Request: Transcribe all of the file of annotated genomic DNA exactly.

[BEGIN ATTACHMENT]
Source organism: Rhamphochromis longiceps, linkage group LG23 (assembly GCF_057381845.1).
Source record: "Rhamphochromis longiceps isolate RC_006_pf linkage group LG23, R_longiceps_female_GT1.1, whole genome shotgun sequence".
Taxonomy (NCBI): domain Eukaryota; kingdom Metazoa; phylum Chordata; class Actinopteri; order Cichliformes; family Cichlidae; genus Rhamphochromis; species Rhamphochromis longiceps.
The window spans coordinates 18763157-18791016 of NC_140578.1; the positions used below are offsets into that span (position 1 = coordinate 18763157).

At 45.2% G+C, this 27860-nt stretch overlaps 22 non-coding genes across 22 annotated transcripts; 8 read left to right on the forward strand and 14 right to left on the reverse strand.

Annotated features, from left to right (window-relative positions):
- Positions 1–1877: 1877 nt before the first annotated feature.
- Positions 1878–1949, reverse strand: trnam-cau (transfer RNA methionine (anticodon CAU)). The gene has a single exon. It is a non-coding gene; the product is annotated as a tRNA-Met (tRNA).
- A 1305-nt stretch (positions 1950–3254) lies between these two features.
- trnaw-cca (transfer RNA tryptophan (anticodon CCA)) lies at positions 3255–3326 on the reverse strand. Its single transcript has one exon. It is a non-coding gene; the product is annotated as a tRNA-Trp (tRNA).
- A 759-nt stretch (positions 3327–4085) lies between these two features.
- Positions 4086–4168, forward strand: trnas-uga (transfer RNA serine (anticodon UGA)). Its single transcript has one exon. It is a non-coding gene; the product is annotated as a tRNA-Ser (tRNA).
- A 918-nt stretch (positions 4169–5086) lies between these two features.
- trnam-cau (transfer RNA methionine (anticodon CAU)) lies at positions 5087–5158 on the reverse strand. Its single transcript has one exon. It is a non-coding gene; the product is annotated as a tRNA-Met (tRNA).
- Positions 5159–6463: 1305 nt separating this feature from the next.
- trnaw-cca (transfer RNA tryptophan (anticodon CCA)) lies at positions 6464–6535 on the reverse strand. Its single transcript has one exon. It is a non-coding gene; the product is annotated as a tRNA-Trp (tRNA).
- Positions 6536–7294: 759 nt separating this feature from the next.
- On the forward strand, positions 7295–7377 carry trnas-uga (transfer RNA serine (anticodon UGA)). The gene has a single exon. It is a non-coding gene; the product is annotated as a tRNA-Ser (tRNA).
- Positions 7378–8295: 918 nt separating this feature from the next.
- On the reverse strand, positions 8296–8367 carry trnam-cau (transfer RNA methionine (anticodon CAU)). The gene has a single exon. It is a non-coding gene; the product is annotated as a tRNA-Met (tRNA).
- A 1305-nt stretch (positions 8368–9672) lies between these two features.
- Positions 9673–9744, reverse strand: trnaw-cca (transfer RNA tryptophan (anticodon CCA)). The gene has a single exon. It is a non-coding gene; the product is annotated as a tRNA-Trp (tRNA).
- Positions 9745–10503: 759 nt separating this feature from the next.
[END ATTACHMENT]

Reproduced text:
Source organism: Rhamphochromis longiceps, linkage group LG23 (assembly GCF_057381845.1).
Source record: "Rhamphochromis longiceps isolate RC_006_pf linkage group LG23, R_longiceps_female_GT1.1, whole genome shotgun sequence".
Taxonomy (NCBI): domain Eukaryota; kingdom Metazoa; phylum Chordata; class Actinopteri; order Cichliformes; family Cichlidae; genus Rhamphochromis; species Rhamphochromis longiceps.
The window spans coordinates 18763157-18791016 of NC_140578.1; the positions used below are offsets into that span (position 1 = coordinate 18763157).

At 45.2% G+C, this 27860-nt stretch overlaps 22 non-coding genes across 22 annotated transcripts; 8 read left to right on the forward strand and 14 right to left on the reverse strand.

Annotated features, from left to right (window-relative positions):
- Positions 1–1877: 1877 nt before the first annotated feature.
- Positions 1878–1949, reverse strand: trnam-cau (transfer RNA methionine (anticodon CAU)). The gene has a single exon. It is a non-coding gene; the product is annotated as a tRNA-Met (tRNA).
- A 1305-nt stretch (positions 1950–3254) lies between these two features.
- trnaw-cca (transfer RNA tryptophan (anticodon CCA)) lies at positions 3255–3326 on the reverse strand. Its single transcript has one exon. It is a non-coding gene; the product is annotated as a tRNA-Trp (tRNA).
- A 759-nt stretch (positions 3327–4085) lies between these two features.
- Positions 4086–4168, forward strand: trnas-uga (transfer RNA serine (anticodon UGA)). Its single transcript has one exon. It is a non-coding gene; the product is annotated as a tRNA-Ser (tRNA).
- A 918-nt stretch (positions 4169–5086) lies between these two features.
- trnam-cau (transfer RNA methionine (anticodon CAU)) lies at positions 5087–5158 on the reverse strand. Its single transcript has one exon. It is a non-coding gene; the product is annotated as a tRNA-Met (tRNA).
- Positions 5159–6463: 1305 nt separating this feature from the next.
- trnaw-cca (transfer RNA tryptophan (anticodon CCA)) lies at positions 6464–6535 on the reverse strand. Its single transcript has one exon. It is a non-coding gene; the product is annotated as a tRNA-Trp (tRNA).
- Positions 6536–7294: 759 nt separating this feature from the next.
- On the forward strand, positions 7295–7377 carry trnas-uga (transfer RNA serine (anticodon UGA)). The gene has a single exon. It is a non-coding gene; the product is annotated as a tRNA-Ser (tRNA).
- Positions 7378–8295: 918 nt separating this feature from the next.
- On the reverse strand, positions 8296–8367 carry trnam-cau (transfer RNA methionine (anticodon CAU)). The gene has a single exon. It is a non-coding gene; the product is annotated as a tRNA-Met (tRNA).
- A 1305-nt stretch (positions 8368–9672) lies between these two features.
- Positions 9673–9744, reverse strand: trnaw-cca (transfer RNA tryptophan (anticodon CCA)). The gene has a single exon. It is a non-coding gene; the product is annotated as a tRNA-Trp (tRNA).
- Positions 9745–10503: 759 nt separating this feature from the next.